Not at all unlike the Nestea Plunge, for those of you who are old enough to remember it, the thirty day challenge was something that evolved as a personal bribe to get myself on the air.
See, what had happened was…
Whilst in the midst of trying screw up the courage to get on the air for the first time and after backing out again and again, I finally wound up having a complete and total meltdown while driving down the access road of I-35 one day. Yes, we're talking actual tears.
After same said meltdown, a much calmer, more level-headed KG5BHY surfaced.
I decided to issue myself a challenge, because, well, that’s how I operate. I require clear, concise, defined goals in order to accomplish forward movement.
Anyway, here’s the challenge if you wish to take it:
1.) Get your mobile or home equipment set up so that you have a “no excuses policy”.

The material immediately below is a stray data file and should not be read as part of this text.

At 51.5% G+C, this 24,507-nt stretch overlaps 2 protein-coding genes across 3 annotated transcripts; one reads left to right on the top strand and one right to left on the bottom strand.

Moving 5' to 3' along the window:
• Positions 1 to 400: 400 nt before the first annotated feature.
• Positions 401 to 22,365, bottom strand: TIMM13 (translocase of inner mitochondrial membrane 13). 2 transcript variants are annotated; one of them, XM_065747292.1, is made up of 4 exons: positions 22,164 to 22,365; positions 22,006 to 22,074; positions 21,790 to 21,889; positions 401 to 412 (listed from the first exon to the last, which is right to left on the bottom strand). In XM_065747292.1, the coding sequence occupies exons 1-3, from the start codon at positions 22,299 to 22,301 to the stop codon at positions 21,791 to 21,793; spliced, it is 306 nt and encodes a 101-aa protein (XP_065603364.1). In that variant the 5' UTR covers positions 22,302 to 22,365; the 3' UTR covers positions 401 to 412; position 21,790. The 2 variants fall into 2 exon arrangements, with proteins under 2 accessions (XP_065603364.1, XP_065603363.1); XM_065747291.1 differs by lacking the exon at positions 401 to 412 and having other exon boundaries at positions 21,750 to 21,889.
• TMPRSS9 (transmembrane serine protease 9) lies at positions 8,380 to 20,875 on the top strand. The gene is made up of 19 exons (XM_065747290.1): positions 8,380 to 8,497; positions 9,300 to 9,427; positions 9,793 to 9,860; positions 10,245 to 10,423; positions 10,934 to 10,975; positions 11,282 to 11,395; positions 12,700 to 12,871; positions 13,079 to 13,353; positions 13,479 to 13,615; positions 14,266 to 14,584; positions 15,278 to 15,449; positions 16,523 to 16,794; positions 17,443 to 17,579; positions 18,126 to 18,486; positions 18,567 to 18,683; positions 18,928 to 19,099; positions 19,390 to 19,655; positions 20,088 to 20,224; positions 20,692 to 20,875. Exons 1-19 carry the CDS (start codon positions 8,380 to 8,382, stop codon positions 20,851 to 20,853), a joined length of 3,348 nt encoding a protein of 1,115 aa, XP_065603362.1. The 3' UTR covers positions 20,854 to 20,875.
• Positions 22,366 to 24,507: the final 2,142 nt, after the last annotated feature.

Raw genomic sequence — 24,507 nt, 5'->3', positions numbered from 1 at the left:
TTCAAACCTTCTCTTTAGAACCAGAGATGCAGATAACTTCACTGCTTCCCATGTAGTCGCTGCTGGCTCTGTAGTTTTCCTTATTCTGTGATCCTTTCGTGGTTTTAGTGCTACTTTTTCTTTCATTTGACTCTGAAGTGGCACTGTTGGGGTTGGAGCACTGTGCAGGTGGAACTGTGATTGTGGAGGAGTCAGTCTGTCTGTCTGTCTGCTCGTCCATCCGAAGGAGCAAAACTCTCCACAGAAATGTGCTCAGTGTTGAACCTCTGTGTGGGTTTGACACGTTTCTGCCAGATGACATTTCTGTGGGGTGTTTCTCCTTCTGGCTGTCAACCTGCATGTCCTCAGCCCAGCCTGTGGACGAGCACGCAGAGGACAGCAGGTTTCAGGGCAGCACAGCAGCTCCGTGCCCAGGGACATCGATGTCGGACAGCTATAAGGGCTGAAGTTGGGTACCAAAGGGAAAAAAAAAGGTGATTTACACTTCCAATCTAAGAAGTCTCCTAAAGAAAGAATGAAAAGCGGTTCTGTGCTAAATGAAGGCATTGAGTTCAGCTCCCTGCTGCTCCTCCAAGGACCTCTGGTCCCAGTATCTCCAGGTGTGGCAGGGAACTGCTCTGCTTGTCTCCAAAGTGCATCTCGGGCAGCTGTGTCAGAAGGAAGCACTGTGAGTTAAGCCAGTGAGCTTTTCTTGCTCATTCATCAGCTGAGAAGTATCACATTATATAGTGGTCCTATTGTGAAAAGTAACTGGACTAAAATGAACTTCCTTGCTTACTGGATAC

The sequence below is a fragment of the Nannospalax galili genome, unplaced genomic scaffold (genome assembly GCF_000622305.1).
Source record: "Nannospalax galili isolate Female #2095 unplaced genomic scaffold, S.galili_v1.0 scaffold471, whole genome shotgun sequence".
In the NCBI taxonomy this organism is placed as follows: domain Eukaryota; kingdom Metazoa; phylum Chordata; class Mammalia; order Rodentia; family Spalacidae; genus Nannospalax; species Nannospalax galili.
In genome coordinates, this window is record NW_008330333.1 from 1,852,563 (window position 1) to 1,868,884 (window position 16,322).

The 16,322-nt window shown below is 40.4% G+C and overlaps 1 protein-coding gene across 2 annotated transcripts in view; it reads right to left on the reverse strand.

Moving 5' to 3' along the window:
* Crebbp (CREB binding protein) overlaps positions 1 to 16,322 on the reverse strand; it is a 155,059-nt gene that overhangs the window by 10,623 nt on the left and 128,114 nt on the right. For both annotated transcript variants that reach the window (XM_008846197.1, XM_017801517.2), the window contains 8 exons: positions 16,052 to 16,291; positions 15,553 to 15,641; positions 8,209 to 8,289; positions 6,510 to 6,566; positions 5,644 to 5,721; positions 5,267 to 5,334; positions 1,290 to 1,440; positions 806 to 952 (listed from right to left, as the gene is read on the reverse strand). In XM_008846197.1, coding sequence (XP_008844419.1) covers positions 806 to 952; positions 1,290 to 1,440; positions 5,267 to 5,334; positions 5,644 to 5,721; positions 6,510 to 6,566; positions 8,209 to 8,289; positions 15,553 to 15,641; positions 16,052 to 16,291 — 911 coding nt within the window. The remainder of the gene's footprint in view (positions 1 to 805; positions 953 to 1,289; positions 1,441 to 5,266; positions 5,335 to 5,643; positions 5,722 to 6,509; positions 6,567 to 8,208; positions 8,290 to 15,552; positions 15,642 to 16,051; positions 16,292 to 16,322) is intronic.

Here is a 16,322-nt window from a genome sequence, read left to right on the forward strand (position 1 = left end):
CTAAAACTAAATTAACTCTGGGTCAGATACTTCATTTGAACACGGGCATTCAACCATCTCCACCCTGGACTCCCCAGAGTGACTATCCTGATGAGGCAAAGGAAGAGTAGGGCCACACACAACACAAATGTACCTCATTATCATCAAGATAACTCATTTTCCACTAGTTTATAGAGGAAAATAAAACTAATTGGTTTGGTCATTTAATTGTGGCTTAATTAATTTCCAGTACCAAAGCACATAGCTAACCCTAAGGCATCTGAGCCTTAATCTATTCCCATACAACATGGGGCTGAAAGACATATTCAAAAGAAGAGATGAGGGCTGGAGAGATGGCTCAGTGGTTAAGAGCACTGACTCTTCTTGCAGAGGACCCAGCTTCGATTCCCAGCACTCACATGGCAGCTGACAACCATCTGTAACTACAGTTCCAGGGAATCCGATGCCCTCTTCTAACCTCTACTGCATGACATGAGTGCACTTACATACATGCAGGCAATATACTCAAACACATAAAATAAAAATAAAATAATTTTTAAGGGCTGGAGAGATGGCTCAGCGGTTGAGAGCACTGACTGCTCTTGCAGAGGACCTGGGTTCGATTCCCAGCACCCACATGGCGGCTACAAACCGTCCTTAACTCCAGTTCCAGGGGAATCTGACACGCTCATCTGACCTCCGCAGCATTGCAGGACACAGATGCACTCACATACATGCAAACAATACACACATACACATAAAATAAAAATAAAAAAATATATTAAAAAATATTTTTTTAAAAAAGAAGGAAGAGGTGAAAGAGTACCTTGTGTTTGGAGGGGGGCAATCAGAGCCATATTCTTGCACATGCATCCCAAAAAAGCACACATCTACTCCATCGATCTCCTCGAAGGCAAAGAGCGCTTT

2.) Buy yourself a set of $1 store mini-composition notebooks and carry one in the vehicle with you along with a pen. Or place it near your base station. Put it wherever you’ll use it. Whenever you make a contact, log the date, the repeater used, the approximate time and who you talked to.
3.) Key up every day for 30 days. It can be a net check in, a storm net check in, or a repeater cold call, but the key has to go down and your callsign must go out on the airways Every. Single. Day. For 30 days.
4.) Read your radio manual from cover to cover over the course of that same time span and find someone to answer your questions. You’d be surprised what kind of information is in those manuals that isn’t in the tech manuals.
At the end of your 30-day challenge, you will probably find, as I did, that the airways are not as scary as you thought they were. In fact, you’ll probably find yourself getting on the air MORE than once a day.
I know! Astounding thought, isn’t it?
At the end of *MY* 30 days, I gave myself permission to make a decision: walk away in good conscious and know that I gave the hobby a fair shot or I could buy myself a new mobile radio.
I chose option number two.
Thirty days is a fair amount of time to allow yourself to decide if hamming is for you. I’m probably extremely biased, but I’m betting you’ll choose option number two as well.